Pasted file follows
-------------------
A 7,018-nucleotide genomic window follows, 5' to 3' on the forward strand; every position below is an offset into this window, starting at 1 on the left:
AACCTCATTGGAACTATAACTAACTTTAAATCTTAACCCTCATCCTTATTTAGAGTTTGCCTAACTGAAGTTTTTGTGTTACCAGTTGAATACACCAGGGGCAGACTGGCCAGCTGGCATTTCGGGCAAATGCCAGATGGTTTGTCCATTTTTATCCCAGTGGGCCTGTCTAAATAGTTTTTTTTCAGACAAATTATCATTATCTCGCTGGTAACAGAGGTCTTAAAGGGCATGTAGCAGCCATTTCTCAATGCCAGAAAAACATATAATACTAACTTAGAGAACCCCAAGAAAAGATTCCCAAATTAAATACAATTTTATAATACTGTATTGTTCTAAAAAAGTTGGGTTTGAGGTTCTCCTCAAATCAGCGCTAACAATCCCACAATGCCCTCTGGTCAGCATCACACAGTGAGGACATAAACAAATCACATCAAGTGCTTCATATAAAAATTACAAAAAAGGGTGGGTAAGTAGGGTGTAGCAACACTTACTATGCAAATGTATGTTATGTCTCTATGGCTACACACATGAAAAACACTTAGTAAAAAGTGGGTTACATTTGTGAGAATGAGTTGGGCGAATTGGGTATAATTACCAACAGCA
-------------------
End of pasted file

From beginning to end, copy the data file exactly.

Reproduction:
A 7,018-nucleotide genomic window follows, 5' to 3' on the forward strand; every position below is an offset into this window, starting at 1 on the left:
AACCTCATTGGAACTATAACTAACTTTAAATCTTAACCCTCATCCTTATTTAGAGTTTGCCTAACTGAAGTTTTTGTGTTACCAGTTGAATACACCAGGGGCAGACTGGCCAGCTGGCATTTCGGGCAAATGCCAGATGGTTTGTCCATTTTTATCCCAGTGGGCCTGTCTAAATAGTTTTTTTTCAGACAAATTATCATTATCTCGCTGGTAACAGAGGTCTTAAAGGGCATGTAGCAGCCATTTCTCAATGCCAGAAAAACATATAATACTAACTTAGAGAACCCCAAGAAAAGATTCCCAAATTAAATACAATTTTATAATACTGTATTGTTCTAAAAAAGTTGGGTTTGAGGTTCTCCTCAAATCAGCGCTAACAATCCCACAATGCCCTCTGGTCAGCATCACACAGTGAGGACATAAACAAATCACATCAAGTGCTTCATATAAAAATTACAAAAAAGGGTGGGTAAGTAGGGTGTAGCAACACTTACTATGCAAATGTATGTTATGTCTCTATGGCTACACACATGAAAAACACTTAGTAAAAAGTGGGTTACATTTGTGAGAATGAGTTGGGCGAATTGGGTATAATTACCAACAGCA